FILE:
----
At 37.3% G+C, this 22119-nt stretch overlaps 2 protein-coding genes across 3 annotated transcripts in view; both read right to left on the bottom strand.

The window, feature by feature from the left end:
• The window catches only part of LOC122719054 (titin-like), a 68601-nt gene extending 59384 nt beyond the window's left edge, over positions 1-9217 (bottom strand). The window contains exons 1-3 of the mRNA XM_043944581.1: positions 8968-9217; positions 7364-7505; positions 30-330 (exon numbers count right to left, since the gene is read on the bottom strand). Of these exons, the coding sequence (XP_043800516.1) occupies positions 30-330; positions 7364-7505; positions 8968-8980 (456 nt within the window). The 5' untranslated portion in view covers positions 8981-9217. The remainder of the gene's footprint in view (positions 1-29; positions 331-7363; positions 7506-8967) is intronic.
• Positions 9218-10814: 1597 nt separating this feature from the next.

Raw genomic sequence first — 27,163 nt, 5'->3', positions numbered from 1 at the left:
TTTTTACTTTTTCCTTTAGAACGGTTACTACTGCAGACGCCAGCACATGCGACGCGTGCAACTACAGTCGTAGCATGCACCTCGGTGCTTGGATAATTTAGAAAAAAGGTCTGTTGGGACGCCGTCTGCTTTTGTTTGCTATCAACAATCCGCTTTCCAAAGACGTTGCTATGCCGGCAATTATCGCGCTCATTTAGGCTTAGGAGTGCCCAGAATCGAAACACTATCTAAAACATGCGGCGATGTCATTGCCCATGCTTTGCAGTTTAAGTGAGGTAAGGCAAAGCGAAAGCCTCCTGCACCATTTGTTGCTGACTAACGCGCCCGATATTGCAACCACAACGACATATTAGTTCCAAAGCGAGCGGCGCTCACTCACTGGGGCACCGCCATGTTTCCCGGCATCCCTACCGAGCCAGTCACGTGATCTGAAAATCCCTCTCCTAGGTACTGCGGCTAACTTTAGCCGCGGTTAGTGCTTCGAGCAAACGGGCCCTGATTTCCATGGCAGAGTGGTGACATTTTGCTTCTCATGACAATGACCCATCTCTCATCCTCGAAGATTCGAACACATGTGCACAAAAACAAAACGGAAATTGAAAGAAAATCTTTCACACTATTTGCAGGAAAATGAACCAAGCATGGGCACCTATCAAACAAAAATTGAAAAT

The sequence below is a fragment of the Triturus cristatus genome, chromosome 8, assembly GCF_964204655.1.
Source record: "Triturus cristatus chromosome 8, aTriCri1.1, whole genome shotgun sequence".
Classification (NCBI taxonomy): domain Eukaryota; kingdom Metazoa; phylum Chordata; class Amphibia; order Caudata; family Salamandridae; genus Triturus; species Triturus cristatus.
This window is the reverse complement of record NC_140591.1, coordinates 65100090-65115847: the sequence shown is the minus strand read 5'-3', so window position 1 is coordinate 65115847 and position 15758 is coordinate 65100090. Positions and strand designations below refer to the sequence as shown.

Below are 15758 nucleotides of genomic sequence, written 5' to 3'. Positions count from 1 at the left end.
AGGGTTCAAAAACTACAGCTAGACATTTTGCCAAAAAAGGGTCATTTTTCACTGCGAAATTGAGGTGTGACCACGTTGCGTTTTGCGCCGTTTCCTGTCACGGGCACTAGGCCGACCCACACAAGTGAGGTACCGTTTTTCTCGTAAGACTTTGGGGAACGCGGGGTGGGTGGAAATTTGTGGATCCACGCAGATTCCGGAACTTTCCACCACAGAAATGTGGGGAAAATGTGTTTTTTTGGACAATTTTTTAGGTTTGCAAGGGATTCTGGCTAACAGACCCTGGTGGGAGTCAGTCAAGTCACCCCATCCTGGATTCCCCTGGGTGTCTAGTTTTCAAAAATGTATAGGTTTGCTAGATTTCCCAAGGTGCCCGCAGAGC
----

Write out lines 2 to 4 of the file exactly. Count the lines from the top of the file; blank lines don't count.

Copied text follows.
The window, feature by feature from the left end:
• The window catches only part of LOC122719054 (titin-like), a 68601-nt gene extending 59384 nt beyond the window's left edge, over positions 1-9217 (bottom strand). The window contains exons 1-3 of the mRNA XM_043944581.1: positions 8968-9217; positions 7364-7505; positions 30-330 (exon numbers count right to left, since the gene is read on the bottom strand). Of these exons, the coding sequence (XP_043800516.1) occupies positions 30-330; positions 7364-7505; positions 8968-8980 (456 nt within the window). The 5' untranslated portion in view covers positions 8981-9217. The remainder of the gene's footprint in view (positions 1-29; positions 331-7363; positions 7506-8967) is intronic.
• Positions 9218-10814: 1597 nt separating this feature from the next.